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When Global Comes to Town: Four Realities of Strategy Implementation

Global organizations that try to implement corporate-wide change without considering the needs of local and regional managers need a reality check

Global organizations that try to implement corporate-wide change without considering the needs of local and regional managers need a reality check, an SAP executive said Sept. 23, 2010, at Thunderbird School of Global Management.

“Local and regional managers sometimes cringe when ‘global’ comes to town,” said Bruce Mihok, Vice President for SAP’s Global Marketing and Demand Management Strategy group. “The global cadre of experts has come in at times with a rather erudite attitude — being from global and having solutions that they feel, if implemented on a global basis, would drive success throughout the company.” Mihok told an audience of about 200 Thunderbird faculty, staff and students that communication from “up on high” should be more like water coming from a pipe rather than like rain falling from the sky.

Local and regional managers should participate in key decisions that affect their operations.

Mihok said global companies benefit from company-wide initiatives, but corporate leaders must understand at least four realities before they show up at the regional or local level to influence change.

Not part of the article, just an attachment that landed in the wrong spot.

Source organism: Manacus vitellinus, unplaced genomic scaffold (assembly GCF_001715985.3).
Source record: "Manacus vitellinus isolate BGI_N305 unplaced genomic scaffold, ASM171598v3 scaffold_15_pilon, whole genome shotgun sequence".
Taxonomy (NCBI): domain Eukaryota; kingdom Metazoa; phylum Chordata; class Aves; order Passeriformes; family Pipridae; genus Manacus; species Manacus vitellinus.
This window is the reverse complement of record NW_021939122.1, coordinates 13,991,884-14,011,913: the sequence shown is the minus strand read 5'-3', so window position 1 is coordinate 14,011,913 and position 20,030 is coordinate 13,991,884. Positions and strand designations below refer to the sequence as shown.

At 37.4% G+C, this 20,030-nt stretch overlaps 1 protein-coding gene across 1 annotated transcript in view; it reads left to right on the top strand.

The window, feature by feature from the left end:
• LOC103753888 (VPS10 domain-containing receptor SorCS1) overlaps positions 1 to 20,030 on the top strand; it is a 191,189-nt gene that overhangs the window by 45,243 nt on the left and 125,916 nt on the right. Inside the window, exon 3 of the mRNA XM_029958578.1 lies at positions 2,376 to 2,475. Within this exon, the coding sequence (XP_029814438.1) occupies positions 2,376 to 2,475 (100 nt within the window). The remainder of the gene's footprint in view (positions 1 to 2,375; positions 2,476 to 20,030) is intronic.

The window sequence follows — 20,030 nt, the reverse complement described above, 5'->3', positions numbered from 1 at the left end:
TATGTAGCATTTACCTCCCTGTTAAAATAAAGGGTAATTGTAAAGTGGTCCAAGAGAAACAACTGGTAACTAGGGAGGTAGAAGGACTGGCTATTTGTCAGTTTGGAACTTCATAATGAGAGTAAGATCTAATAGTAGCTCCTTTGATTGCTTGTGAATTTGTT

Reality 1: Money
Most funding and resources are controlled at the local and regional levels. Because of this reality, global managers who try to tell people below them on the hierarchy how to spend their money run into resistance.

“Imagine telling a friend how to budget his money or raise his children,” Mihok said. “That’s what it’s like.”

Mihok said a better approach for global managers is to withhold judgment when they arrive and anticipate local and regional concerns. “Come with resources,” Mihok said. “Offer solutions.”

Reality 2: Tunnel Vision
Resourceful managers — especially at the local level — sometimes forget they belong to a global organization. Mihok said they sometimes fall into a trap of “tunnel vision.”

Solutions developed in one country are not shared with other countries, which slows progress and creates inefficiencies. “They don’t talk to each other,” Mihok said. “If you are from global, it is your job to get people talking.”

Reality 3: Data Disparity

Another important reality is the challenge of data disparity. A database of marketing leads in one country, for example, might not match other databases in the same company due to overlapping systems and inconsistent definitions of terms.

“If you are from global,” Mihok said, “don’t assume that the data you have is good.”

Mihok said the key is to develop standardized reporting methods and uniform definitions of terms. He said global companies should run pilot programs to test their data before launching large-scale initiatives.

Companies also need to stay vigilant and view data management as an ongoing task. “The day that you have your data in the condition that you want it, it starts to degrade,” Mihok said.

Reality 4: Lax Governance
Mihok calls corporate governance the “secret sauce” that drives the long-term success of any project. But he said few managers embrace or enjoy the responsibility, which can be a thankless job.

“People have a lot on their plates, and those who may be requested to be a governing resource for a particular project are overcome by the daily events,” Mihok said. “Sometimes the daily business needs overcome the responsibility to govern.”

Mihok said global managers must address these realities without getting caught up in the daily operations at the local or regional level. “Build on generalities rather than exceptions,” he said.